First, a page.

The common Nordic labour market is a cornerstone of the Nordic co-operation. In 1954, the Nordic countries signed an agreement on a common Nordic labour market, which gives Nordic citizens the right to freely take jobs and live in another Nordic country.
There are other rules for citizens from countries outside the Nordic region. Here you can read about what applies in your situation.
Nordic citizens in Sweden
If you are a citizen of a Nordic country, you can travel freely to Sweden to live and work. You do not need a visa, work permit or residence permit.
You can stay in Sweden for up to one year. If you are planning to stay in Sweden for more than 12 months, you must register in the Swedish Population Register. Read more about this on the page about registration in the Swedish Population Register.
EU/EEA citizens in Sweden
If you are a citizen of an EU/EEA country and you are employed, self-employed, studying or have sufficient funds to support yourself, you have the right of residence in Sweden. This means that EU/EEA citizens can stay in Sweden for more than three months without a residence permit. If you satisfy the conditions for the right of residence, you automatically have the right of residence in Sweden, and do not need to contact the Swedish Migration Agency (Migrationsverket).
However, when you enter Sweden you must have a passport or an identity card that shows your citizenship.
If you have family members who are citizens of a country outside the EU, you must apply for a residence card (uppehållskort). In order for your family to be granted residence cards, you must be able to prove that you satisfy the requirements for the right of residence in Sweden through work or studies or because you have sufficient funds to support yourself and your family.
If you are a citizen of Switzerland, you must apply for a residence permit.
Contact the Swedish Tax Agency (Skatteverket) to register in the Swedish Population Register.
If you are a citizen of an EU/EEA country and work in Sweden, but live in another EU/EEA country that you return to at least once a week, you do not need to register in Sweden.
Non-EU/EEA citizens living in the EU
If you have lived in a country in the EU, but are not an EU citizen, under certain circumstances you may attain the status of long-term resident (varaktigt bosatta) in the country. You will then have the same rights as EU citizens.
Citizens from countries outside the EU/EEA
If you are not a citizen of an EU or EEA country, you must apply for a residence permit in order to live in Sweden. You can find information about applying for residence permits on the website of the Swedish Migration Agency.
When do you have to apply for a residence and work permit in Sweden?
If you are a citizen of a country outside the EU or EEA, you must apply for a Swedish residence permit to live and work in Sweden.
When you have a residence and/or work permit in a Nordic country, it only applies in the country in which it was issued – not in the other Nordic countries. Consequently, if you have a Swedish permanent residence permit (permanent uppehållstillstånd, PUT), it only applies in Sweden.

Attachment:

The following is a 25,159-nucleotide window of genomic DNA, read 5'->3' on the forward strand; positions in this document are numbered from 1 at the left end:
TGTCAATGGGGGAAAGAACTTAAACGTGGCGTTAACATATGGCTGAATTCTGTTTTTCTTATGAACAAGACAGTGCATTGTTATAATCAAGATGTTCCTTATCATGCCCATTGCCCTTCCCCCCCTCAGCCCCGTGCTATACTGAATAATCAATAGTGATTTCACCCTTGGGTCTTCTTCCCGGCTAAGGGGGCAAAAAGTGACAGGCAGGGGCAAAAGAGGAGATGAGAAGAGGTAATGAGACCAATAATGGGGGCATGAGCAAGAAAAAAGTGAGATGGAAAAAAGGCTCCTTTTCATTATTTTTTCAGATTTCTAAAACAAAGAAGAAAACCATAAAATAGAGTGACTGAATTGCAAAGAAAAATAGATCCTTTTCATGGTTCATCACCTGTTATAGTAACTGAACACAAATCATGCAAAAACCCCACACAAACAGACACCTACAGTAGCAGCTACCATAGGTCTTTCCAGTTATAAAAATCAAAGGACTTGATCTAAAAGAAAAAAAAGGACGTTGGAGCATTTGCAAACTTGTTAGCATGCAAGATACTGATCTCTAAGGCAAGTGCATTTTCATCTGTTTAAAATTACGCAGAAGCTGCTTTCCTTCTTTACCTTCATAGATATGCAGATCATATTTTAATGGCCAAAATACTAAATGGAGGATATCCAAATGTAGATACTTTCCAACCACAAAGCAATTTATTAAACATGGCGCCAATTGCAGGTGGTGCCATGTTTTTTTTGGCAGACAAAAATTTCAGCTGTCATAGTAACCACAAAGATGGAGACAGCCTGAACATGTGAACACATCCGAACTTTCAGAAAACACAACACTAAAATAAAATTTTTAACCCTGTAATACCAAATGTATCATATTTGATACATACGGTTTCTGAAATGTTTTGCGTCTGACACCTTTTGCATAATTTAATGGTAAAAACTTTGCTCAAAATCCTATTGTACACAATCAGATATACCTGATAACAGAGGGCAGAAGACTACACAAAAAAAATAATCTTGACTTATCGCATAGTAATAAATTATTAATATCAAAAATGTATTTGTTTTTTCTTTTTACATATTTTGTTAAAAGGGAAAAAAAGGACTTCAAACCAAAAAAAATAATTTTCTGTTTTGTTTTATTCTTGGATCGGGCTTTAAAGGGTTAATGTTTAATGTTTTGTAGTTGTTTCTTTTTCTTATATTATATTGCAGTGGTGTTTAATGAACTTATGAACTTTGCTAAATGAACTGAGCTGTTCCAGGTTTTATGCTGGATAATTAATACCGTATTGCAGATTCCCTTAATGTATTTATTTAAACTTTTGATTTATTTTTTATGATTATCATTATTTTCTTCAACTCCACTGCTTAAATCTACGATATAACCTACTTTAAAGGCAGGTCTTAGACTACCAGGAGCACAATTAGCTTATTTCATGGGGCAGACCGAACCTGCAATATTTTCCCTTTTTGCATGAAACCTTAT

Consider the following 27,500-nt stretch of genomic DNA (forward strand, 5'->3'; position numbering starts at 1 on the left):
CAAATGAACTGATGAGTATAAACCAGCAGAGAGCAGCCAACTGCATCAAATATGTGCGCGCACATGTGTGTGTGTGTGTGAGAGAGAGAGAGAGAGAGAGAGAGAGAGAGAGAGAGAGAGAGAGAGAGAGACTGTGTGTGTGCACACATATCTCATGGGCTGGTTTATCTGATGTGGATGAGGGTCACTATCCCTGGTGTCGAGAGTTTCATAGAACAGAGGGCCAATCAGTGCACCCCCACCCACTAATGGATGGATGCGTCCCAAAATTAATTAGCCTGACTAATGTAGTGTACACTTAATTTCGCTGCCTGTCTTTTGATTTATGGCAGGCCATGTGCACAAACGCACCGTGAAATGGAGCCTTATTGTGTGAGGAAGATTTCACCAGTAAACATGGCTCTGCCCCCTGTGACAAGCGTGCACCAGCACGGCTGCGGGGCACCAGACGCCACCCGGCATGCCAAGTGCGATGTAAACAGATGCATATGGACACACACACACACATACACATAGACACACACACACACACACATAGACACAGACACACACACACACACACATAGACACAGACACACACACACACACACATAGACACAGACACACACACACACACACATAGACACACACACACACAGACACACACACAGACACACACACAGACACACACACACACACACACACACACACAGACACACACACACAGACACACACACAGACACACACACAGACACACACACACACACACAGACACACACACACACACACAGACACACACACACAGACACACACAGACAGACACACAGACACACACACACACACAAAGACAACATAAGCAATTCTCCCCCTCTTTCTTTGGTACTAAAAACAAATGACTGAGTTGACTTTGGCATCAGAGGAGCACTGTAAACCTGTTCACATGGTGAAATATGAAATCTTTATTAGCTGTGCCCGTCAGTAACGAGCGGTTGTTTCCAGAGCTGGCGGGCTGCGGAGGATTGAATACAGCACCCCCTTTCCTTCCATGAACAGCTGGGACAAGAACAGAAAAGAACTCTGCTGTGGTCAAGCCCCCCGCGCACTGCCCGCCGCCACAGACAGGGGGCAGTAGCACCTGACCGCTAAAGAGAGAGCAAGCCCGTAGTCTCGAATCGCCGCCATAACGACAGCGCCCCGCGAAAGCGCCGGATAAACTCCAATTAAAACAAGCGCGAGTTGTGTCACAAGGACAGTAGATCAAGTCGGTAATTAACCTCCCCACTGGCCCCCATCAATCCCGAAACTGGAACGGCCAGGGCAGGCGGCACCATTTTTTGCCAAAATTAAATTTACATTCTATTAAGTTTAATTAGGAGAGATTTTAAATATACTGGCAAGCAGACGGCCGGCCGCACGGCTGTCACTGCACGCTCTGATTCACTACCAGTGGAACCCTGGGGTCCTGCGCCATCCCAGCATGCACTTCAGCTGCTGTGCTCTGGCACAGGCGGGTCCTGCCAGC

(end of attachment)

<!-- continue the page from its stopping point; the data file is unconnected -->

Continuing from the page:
If you have a residence permit in one of the other Nordic countries and want to work in Sweden or move to Sweden, you must apply for a permit in Sweden. Contact the Swedish Migration Agency (Migrationsverket) for information about how you apply for a work and/or residence permit in Sweden.
If you are a citizen of a country outside the Nordic region, the EU or the EEA, and wish to live in another Nordic country or an EU/EEA country while you work in Sweden, you must apply for a work permit as a cross-border worker. In order to get a permit, you must satisfy the same conditions as if you were applying for a work and residence permit in Sweden.
You should contact the immigration authorities in the country in which you live to ensure that you can commute across the border to work in Sweden without this having consequences for your residence permit there.
Do you need to apply for a permit to visit Sweden?
If you are a citizen of a country outside the EU, and wish to visit Sweden for a maximum of 90 days, you may have to apply for a visa. A visa is valid for a stay in a Schengen country for up to 90 days within a period of 180 days.
If you are a citizen of a country outside the EU, and wish to visit Sweden for longer than 90 days, you must apply for a visitor’s permit. If you are in Sweden and wish to extend your visit so that it becomes longer 90 days in total, you must also apply for a visitor’s permit.
Must you contact the migration authority in your home country before you apply for a Swedish work and/or residence permit?
Yes, you must contact the migration authority in the country in which you already hold a residence and/or work permit before you contact the Swedish migration authority. You must do this to find out whether a Swedish residence and/or work permit will affect the permit you already hold in the country in which you live and/or work.
Please fill in our contact form if you have any questions or if you have encountered an obstacle in another Nordic country.
NB! If you have questions regarding the processing of a specific case or application, or other personal matters, please contact the relevant authority directly.